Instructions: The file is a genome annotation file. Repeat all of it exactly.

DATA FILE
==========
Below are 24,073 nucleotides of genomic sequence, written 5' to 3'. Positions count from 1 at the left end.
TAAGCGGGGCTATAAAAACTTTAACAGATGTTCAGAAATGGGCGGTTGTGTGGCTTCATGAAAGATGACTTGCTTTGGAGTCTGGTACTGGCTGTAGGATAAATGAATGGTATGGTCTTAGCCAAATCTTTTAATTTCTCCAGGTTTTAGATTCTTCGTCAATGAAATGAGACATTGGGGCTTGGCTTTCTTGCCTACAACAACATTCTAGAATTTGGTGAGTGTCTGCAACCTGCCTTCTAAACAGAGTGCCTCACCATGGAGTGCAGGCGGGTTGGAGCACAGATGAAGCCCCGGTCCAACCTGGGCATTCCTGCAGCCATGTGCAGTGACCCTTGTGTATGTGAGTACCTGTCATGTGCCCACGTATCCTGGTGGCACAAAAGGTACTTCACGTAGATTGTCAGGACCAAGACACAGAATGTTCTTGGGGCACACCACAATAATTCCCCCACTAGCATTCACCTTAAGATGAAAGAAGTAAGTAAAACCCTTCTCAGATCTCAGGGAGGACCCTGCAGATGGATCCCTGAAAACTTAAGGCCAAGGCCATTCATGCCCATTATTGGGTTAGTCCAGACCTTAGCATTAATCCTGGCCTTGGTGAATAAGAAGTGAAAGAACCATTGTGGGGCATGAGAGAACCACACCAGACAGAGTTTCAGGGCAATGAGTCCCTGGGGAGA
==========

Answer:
Below are 24,073 nucleotides of genomic sequence, written 5' to 3'. Positions count from 1 at the left end.
TAAGCGGGGCTATAAAAACTTTAACAGATGTTCAGAAATGGGCGGTTGTGTGGCTTCATGAAAGATGACTTGCTTTGGAGTCTGGTACTGGCTGTAGGATAAATGAATGGTATGGTCTTAGCCAAATCTTTTAATTTCTCCAGGTTTTAGATTCTTCGTCAATGAAATGAGACATTGGGGCTTGGCTTTCTTGCCTACAACAACATTCTAGAATTTGGTGAGTGTCTGCAACCTGCCTTCTAAACAGAGTGCCTCACCATGGAGTGCAGGCGGGTTGGAGCACAGATGAAGCCCCGGTCCAACCTGGGCATTCCTGCAGCCATGTGCAGTGACCCTTGTGTATGTGAGTACCTGTCATGTGCCCACGTATCCTGGTGGCACAAAAGGTACTTCACGTAGATTGTCAGGACCAAGACACAGAATGTTCTTGGGGCACACCACAATAATTCCCCCACTAGCATTCACCTTAAGATGAAAGAAGTAAGTAAAACCCTTCTCAGATCTCAGGGAGGACCCTGCAGATGGATCCCTGAAAACTTAAGGCCAAGGCCATTCATGCCCATTATTGGGTTAGTCCAGACCTTAGCATTAATCCTGGCCTTGGTGAATAAGAAGTGAAAGAACCATTGTGGGGCATGAGAGAACCACACCAGACAGAGTTTCAGGGCAATGAGTCCCTGGGGAGA